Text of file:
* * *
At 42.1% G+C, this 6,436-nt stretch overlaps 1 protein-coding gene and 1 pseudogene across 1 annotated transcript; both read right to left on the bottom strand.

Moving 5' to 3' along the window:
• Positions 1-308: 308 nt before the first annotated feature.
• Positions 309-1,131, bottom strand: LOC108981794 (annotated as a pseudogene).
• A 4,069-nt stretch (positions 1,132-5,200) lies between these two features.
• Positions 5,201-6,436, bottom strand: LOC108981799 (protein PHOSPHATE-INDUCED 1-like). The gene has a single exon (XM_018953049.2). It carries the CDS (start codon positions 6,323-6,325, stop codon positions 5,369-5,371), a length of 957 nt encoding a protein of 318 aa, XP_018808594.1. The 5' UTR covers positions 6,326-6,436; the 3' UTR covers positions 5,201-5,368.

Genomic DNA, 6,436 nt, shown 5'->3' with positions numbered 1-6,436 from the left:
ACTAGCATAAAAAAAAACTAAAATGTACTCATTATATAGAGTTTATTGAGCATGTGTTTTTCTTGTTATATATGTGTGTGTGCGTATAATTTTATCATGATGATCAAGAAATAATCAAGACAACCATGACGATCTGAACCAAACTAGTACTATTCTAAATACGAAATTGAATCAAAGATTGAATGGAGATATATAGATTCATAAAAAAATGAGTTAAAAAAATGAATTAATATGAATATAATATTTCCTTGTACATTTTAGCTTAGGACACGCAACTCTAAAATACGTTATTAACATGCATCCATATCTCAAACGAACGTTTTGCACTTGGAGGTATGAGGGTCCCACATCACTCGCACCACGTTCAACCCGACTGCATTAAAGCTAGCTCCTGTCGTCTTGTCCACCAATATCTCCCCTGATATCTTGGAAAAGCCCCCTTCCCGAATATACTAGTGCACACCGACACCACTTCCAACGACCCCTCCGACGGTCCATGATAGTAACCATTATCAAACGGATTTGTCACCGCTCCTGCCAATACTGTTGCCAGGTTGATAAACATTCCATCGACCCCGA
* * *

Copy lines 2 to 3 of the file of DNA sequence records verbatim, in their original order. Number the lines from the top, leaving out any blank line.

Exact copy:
Moving 5' to 3' along the window:
• Positions 1-308: 308 nt before the first annotated feature.